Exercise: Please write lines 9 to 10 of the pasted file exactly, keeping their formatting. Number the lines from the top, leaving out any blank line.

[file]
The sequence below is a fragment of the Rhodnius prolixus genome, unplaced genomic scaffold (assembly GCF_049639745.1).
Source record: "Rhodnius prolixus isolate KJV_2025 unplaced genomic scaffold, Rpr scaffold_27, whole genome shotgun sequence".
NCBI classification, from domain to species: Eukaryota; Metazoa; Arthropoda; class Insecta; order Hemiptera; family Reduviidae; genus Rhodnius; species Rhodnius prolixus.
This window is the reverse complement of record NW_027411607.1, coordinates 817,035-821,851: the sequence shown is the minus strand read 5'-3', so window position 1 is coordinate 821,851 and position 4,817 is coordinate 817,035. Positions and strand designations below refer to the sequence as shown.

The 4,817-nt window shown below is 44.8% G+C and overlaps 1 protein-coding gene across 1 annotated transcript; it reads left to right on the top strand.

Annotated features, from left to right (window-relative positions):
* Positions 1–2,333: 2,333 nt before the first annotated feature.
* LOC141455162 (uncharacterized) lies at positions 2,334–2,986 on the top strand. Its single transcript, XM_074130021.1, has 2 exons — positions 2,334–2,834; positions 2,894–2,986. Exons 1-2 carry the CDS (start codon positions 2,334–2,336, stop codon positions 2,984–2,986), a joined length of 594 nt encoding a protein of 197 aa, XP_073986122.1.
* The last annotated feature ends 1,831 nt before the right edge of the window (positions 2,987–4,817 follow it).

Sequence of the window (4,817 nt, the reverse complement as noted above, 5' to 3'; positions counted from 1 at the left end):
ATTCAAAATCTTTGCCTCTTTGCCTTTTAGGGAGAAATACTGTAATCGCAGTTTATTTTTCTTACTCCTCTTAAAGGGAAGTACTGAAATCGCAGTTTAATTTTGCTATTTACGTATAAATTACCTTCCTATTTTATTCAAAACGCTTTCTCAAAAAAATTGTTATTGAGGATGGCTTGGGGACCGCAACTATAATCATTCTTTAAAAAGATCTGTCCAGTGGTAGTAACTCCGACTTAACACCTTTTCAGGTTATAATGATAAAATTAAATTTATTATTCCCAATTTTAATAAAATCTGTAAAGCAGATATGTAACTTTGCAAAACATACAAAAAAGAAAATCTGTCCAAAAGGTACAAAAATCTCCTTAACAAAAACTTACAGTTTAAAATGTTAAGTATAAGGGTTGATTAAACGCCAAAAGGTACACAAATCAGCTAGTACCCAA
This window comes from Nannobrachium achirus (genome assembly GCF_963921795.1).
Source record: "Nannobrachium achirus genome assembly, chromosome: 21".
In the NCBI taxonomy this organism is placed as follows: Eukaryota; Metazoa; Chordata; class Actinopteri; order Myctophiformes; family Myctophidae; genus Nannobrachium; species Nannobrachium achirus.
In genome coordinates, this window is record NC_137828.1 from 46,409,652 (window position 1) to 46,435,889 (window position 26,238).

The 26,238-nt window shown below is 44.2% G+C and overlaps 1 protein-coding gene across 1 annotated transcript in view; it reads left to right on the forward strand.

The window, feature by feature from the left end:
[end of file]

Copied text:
* The last annotated feature ends 1,831 nt before the right edge of the window (positions 2,987–4,817 follow it).

Sequence of the window (4,817 nt, the reverse complement as noted above, 5' to 3'; positions counted from 1 at the left end):